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ноября. Ex-Wild teammate returns home, recalls Zholtok's death in Belarus
// St. Paul Pioneer Press
ST. PAUL, Minn. -- Darby Hendrickson is trying to resume life with the searing vision of his best friend, Sergei Zholtok, dying at his side half a world away after playing the game both love.
It is a chaotic blur of paramedics yelling in Russian, chest compressions and the horror on Zholtok's father's face as his son fought for his life on the concrete floor of a hockey arena in Minsk, Belarus.
Hendrickson somehow draws strength from that devastating scene. He remembers the man whose calming encouragement during dark times forged a bond that made them more than just teammates, whether it was playing for the Wild in Minnesota or for Zholtok's hometown team in Riga, Latvia.
"As difficult as it was, I'm glad I was there," Hendrickson said. "I know he would have wanted me there. I know he would have wanted his father there. He's a guy I loved. I don't relive my final moments with him. I relive the unbelievable moments I shared with him."
Describing Zholtok, Hendrickson borrowed the line by warrior William Wallace, portrayed by Mel Gibson, in the epic film "Braveheart."
"Every man dies, but not every man really lives. When you look at Sergei and the way he lived his life, he was someone who was a wonderful family man, a guy who loved his country. He was true to who he was as a man."
Heart failure killed Zholtok, 31, who died Nov. 3 and was buried in Riga on Monday as his nation mourned.
Hendrickson recounted his harrowing experience during a telephone interview Wednesday evening. It was less than 24 hours after he returned to his family in the Twin Cities, too grief-stricken to continue living alone in a hotel room and riding out the NHL lockout in a suddenly cold and lonely country.
Theirs was a friendship at its peak. Hendrickson recalled Zhotok's encouragement two years ago when he was rehabilitating a broken wrist as the Wild roared through the first half of a season in which they improbably would come within one round of the Stanley Cup Finals.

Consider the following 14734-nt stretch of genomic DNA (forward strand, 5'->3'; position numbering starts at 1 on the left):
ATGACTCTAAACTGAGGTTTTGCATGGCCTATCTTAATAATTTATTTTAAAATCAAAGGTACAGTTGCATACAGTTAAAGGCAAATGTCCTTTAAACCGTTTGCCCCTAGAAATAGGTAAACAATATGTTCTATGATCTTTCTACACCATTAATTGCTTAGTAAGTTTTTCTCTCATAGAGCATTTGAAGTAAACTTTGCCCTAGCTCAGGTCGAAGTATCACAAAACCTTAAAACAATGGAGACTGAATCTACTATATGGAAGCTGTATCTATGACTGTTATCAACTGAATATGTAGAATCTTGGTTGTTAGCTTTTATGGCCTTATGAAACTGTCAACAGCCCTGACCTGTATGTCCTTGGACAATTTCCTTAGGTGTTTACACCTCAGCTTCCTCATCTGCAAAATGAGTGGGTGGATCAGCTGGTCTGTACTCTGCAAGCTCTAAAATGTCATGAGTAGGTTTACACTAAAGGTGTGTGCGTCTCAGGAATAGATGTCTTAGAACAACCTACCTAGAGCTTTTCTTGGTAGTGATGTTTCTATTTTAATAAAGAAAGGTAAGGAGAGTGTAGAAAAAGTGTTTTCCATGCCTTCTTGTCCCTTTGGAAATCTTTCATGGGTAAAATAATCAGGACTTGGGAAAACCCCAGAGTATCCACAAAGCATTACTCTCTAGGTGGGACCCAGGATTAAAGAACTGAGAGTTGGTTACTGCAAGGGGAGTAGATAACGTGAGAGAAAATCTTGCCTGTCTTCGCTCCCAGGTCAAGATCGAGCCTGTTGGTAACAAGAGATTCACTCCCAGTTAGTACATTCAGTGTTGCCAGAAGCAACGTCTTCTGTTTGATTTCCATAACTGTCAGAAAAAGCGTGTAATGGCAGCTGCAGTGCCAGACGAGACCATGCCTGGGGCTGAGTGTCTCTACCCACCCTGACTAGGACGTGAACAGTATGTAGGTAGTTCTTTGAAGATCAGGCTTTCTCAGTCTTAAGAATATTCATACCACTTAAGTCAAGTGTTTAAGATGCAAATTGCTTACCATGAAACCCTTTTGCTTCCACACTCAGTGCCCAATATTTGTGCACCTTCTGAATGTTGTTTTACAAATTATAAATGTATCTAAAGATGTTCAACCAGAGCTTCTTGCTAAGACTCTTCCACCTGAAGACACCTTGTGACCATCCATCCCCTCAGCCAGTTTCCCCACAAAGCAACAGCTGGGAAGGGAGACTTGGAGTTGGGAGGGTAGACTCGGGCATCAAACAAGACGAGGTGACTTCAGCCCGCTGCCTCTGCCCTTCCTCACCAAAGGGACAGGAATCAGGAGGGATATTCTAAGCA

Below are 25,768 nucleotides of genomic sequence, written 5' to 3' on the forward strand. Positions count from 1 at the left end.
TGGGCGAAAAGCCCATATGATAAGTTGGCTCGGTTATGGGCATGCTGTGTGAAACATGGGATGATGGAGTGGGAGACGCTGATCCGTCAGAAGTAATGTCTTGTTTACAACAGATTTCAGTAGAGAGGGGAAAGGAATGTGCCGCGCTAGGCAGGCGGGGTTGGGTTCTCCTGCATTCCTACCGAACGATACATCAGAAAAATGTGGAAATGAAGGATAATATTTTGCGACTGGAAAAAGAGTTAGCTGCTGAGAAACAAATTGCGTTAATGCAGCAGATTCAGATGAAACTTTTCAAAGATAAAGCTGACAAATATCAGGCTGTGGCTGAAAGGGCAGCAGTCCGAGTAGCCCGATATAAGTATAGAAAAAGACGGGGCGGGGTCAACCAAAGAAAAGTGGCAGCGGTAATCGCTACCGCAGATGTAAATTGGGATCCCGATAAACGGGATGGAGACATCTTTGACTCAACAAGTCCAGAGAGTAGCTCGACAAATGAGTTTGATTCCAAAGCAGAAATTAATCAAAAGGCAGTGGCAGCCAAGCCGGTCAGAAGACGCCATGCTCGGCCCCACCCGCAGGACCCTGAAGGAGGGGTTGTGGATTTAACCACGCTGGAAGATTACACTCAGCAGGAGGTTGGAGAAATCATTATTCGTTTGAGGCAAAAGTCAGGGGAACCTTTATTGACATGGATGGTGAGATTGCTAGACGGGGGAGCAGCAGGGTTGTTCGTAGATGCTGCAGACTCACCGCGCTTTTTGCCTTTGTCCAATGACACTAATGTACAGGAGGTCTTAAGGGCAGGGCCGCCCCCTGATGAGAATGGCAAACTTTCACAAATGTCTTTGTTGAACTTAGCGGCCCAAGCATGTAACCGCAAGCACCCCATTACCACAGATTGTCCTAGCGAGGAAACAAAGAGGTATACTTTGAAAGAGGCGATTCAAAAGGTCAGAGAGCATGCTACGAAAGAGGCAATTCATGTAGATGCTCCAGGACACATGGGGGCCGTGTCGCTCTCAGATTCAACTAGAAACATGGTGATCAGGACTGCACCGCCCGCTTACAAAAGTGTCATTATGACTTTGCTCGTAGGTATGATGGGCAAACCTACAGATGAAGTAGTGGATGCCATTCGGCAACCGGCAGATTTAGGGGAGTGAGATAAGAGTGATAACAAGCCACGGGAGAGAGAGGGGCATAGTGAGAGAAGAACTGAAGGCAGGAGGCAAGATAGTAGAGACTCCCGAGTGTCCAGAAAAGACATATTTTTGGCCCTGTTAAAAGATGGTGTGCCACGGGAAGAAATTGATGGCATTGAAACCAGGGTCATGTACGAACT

They grew closer after the Wild traded them--Hendrickson to Colorado and Zholtok to Nashville. Last summer, they commuted together to skate at a local rink and spent hours talking over lunch about hockey, family and fishing.
"Sergei changed my life in lot of ways," Hendrickson said. "He saw life in a way that was good when you were dealing with the challenges you face every day in life. He was one of those guys you were drawn to. He just got it."
After the lockout began, Latvia beckoned Zholtok, whose credibility within the hockey community there convinced Hendrickson to accept his friend's invitation to join him.
During that fateful game, Hendrickson centered Zholtok's line for two periods. Late in the third period, Zholtok left the ice and went to the trainer on the bench.
The game stretched into overtime, and Zholtok and the trainer went down the corridor. Moments later, Zholtok collapsed, gasping for air. Medical personnel and teammates swarmed.
"I kept telling him, 'I'm here, Sergei. I'm here,' " Hendrickson said.
Paramedics performed cardiopulmonary resuscitation. They attempted to shock Zholtok's heart. During the chaos, Hendrickson kicked off his skates and bolted to the team bus to retrieve his cell phone. He punched the number for Wild physician Sheldon Burns, who was familiar with Zholtok's medical history.
But nothing could be done.
"You go from walking to the rink with your best friend, and all of a sudden, he's not breathing," Hendrickson said. "It's the most helpless feeling I can describe."
In December 2002, Hendrickson accompanied Zholtok to a St. Paul hospital after Zholtok hyperventilated during a game at the Xcel Energy Center. After a similar incident last year, Zholtok was diagnosed at the Mayo Clinic in Rochester, Minn., with heart arrhythmia but was cleared to play.
Hendrickson said Zholtok would not have resumed playing if he believed his health was at risk.
Hendrickson and his wife, Dana, grew close to Zholtok's wife, Anna, and his two sons, Edgar, and Nikita, who are left to cope without a husband and father. They are the ties that forever bind Hendrickson to Riga, a city he barely knew but will never forget.
"I know I'll be back," he said. "Whether it's to play hockey in a month or visit Sergei's grave with my son, I will be back. Without a doubt."
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